I remember that I continued to read children’s and young adult fiction–not exclusively, but often–into my twenties, when The Little Prince by Saint-Exupery wandered into my psyche and did a little more healing work and validated my inner world.  The best thing about having children and–almost–grandchildren–was discovering the old favorites and some new ones.  In fact, if I see something that looks appealing, I continue to insist that well-written children’s literature is every bit as valuable as that written for adults, and a great deal more valuable than much of the garbage that is supposed to appeal to so-called grown-ups in this day and age.  The vast popularity of the Harry Potter books, of the Lord of the Rings books during the past and again recent dark ages, as well as the whole fantasy genre that has mushroomed while my children were growing up must be proof of this.  I was fortunate to work in a large urban public library at my very first job in life, so books of all kinds passed under my nose daily, and I read more than ever.  My daughter, who is in graduate school for library science, tells me that the popular genre for young adults these days is what is called “dystopian” literature, focusing on the dark side of the fantasy worlds it creates.  She reads things like The Hunger Games, but admits that she continues to maintain the much sunnier view of life that the children’s fantasies she loved engendered in her as a child.marypoppins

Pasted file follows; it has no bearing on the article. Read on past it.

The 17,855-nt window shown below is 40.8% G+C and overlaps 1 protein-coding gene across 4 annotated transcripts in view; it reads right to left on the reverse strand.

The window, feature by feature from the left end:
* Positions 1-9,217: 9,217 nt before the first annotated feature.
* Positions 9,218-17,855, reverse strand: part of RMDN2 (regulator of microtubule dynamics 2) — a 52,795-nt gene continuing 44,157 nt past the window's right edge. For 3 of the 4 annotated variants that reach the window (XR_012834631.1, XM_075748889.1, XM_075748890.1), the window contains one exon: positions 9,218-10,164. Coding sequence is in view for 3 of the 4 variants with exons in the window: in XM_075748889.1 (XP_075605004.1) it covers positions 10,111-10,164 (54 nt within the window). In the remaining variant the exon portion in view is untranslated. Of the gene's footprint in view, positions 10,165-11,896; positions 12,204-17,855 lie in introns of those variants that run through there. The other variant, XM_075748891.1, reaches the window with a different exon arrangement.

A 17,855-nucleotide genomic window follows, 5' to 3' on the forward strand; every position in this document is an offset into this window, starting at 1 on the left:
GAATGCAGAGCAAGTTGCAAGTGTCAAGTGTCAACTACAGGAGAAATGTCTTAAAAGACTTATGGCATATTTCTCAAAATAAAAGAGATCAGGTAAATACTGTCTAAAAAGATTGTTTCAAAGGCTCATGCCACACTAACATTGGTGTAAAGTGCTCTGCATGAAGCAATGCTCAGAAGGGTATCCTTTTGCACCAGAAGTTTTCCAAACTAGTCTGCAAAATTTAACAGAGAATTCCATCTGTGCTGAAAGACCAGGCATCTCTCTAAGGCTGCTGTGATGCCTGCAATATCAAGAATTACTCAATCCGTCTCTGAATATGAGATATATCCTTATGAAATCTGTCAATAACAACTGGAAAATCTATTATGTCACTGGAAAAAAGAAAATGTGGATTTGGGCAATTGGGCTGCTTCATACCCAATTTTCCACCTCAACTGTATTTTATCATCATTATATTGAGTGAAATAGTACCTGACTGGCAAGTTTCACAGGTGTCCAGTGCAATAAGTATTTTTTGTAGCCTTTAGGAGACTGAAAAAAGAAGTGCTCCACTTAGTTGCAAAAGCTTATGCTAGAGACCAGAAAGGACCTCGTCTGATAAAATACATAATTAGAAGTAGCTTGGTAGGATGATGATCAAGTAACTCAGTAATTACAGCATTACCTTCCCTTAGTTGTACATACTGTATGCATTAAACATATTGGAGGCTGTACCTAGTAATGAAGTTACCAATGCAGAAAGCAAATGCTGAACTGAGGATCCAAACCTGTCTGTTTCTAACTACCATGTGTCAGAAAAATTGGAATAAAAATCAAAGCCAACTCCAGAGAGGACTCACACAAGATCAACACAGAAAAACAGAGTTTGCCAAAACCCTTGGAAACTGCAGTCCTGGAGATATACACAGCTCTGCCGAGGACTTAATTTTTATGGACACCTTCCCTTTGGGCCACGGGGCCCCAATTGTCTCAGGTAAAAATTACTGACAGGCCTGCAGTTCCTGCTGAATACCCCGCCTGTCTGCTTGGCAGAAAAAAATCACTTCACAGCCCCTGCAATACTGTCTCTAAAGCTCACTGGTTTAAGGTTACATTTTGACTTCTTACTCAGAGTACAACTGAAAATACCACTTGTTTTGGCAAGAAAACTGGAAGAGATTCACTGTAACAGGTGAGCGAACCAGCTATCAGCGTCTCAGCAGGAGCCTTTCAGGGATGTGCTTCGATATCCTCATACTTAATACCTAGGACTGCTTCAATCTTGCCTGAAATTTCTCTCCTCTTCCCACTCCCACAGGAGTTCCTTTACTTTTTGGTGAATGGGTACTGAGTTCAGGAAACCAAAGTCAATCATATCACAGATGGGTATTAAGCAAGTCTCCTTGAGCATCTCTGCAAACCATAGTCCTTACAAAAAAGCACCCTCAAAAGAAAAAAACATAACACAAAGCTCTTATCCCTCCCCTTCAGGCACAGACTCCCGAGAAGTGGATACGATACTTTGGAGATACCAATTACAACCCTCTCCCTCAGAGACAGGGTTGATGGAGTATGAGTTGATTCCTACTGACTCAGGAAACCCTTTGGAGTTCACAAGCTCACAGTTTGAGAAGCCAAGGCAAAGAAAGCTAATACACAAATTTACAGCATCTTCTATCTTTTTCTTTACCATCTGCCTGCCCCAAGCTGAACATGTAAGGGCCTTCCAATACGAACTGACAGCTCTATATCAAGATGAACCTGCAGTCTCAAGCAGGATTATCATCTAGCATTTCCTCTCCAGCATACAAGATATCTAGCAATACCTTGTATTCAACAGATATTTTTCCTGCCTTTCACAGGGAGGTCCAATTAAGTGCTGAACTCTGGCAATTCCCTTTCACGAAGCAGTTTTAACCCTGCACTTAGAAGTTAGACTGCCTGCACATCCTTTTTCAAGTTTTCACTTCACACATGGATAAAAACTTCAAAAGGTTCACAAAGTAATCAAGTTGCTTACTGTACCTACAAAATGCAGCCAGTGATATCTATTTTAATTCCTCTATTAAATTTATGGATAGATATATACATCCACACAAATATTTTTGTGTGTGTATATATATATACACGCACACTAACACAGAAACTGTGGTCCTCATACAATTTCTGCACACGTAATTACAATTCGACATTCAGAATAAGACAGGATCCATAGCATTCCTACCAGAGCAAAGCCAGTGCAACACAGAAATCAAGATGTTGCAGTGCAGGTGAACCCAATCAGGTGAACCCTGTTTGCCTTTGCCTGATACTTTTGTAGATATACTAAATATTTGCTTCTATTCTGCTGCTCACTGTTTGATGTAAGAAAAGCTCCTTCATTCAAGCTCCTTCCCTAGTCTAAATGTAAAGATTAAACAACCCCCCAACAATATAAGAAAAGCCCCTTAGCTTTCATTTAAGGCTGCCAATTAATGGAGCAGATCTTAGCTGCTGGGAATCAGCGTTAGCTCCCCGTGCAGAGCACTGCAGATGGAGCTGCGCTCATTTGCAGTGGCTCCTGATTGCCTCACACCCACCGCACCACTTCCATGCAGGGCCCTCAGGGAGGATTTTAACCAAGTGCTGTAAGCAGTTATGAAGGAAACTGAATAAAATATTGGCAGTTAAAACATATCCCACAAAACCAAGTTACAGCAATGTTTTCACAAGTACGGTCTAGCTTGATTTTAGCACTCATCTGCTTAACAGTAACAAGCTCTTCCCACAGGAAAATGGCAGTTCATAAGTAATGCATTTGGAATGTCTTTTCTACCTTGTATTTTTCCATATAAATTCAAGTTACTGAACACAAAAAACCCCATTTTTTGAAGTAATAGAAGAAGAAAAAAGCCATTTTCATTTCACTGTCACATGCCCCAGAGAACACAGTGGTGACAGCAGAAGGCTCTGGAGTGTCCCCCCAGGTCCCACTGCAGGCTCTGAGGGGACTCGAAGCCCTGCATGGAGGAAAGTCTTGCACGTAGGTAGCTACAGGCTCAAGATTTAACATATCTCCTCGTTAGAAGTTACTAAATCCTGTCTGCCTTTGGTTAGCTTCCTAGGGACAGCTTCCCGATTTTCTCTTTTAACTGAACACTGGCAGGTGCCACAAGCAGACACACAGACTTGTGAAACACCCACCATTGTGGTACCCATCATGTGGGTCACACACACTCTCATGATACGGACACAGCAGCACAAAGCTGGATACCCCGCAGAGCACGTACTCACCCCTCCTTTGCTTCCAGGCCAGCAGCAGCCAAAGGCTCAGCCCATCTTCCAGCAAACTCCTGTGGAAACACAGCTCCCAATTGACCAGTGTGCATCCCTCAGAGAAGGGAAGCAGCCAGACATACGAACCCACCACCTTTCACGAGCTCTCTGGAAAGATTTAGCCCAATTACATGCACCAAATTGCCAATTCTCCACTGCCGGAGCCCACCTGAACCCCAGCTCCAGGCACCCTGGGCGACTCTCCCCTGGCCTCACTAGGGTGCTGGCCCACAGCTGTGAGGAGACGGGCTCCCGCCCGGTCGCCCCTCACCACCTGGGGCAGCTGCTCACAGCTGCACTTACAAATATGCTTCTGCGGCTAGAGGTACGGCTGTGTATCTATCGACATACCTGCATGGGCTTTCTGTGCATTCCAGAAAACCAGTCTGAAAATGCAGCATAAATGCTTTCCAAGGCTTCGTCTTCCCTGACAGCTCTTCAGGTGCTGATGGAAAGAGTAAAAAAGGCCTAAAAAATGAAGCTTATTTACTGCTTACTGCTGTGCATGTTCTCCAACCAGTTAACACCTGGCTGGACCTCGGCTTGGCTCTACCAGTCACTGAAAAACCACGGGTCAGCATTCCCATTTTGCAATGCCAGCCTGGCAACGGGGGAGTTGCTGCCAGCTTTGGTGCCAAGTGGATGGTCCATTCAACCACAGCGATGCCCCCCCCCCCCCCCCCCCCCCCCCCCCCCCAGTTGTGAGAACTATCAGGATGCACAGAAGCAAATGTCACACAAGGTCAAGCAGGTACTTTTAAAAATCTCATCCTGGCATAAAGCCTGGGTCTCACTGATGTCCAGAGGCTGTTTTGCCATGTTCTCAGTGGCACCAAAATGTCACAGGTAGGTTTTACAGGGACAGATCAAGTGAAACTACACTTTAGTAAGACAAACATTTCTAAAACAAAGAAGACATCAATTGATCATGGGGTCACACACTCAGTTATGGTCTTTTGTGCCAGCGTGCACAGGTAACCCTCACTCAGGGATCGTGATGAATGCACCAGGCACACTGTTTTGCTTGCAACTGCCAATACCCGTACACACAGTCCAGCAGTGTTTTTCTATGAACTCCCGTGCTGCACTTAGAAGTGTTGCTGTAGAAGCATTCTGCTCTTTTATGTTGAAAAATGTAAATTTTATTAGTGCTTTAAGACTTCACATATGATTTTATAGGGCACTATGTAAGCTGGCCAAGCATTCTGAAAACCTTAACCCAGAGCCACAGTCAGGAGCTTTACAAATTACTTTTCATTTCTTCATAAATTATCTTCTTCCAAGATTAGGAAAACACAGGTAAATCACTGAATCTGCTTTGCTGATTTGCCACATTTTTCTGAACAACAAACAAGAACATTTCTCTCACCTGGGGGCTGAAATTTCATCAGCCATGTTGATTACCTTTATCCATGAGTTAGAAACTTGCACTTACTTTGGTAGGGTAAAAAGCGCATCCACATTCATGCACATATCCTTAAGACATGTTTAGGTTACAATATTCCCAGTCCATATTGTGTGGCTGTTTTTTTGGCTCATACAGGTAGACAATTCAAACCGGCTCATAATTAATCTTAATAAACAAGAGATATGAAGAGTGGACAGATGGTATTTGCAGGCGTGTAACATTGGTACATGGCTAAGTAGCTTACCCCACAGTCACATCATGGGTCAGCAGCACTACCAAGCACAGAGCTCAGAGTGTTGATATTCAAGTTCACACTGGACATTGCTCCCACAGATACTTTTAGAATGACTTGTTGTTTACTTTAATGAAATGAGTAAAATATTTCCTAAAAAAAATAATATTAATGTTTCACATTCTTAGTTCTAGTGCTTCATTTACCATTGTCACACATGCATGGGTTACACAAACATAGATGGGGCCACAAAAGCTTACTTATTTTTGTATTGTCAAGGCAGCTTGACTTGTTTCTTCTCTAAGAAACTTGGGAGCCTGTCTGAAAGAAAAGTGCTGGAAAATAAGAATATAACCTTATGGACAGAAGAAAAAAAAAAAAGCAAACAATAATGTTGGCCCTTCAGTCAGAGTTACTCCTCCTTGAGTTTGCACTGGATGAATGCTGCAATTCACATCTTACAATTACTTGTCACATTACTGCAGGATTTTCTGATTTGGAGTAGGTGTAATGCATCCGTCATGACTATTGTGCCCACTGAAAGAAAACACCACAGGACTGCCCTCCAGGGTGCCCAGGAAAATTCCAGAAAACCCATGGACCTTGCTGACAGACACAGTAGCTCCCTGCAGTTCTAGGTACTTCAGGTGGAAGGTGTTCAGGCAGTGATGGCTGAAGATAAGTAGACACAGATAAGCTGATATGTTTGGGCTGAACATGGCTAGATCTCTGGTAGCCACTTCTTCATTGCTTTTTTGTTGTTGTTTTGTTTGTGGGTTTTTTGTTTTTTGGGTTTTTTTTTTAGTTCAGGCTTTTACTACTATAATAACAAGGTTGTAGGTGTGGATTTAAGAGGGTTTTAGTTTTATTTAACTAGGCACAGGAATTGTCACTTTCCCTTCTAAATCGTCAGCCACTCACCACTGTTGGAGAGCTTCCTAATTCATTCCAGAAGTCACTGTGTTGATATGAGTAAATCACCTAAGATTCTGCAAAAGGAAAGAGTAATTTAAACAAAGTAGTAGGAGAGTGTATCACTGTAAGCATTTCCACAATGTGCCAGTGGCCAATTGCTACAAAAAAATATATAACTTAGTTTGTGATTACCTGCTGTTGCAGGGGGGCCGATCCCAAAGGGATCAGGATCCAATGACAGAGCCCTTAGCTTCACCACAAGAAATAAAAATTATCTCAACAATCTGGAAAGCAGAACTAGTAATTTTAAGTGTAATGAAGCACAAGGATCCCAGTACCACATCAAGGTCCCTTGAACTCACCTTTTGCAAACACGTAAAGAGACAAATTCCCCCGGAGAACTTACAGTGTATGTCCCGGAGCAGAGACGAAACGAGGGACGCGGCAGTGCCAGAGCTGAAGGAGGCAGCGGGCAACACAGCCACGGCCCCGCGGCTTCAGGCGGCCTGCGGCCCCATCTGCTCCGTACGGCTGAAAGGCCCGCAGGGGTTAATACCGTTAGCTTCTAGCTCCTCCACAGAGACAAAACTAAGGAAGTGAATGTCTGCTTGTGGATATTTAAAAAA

Inayat Khan–among others, no doubt–remarked that the parents are the first God in a child’s life:  the God ideal, after all, arises out of what seems greater and better than ourselves, and we look to our parents to model for us, to mirror in our own souls, that which wants to develop.  If that ideal is not before us when we are small, or is a stunted and malformed one, we have to find some version of it, if we want to grow up whole.  And even then, if we have to create that ideal for ourselves, it isn’t easy to get past not being adequately parented and taught what love is.  Perhaps, in a way, Mary Poppins was my first Roshi (and P.L. Travers did study Zen, as I found out recently), teaching me that life is suffering and that nothing lasts.  Other books taught me more sentimental and romantic concepts about love, but Mary Poppins is about the love that shatters and heals, the love that goes on forever, but is completely transient in its myriad temporal forms.

People often comment, about these posts, that I am extremely self-disclosing.  This is the most self-disclosing post I’ve written yet.  And it has constantly fascinated me that these wonderful writers who have meant so much to me often came from families not unlike my own.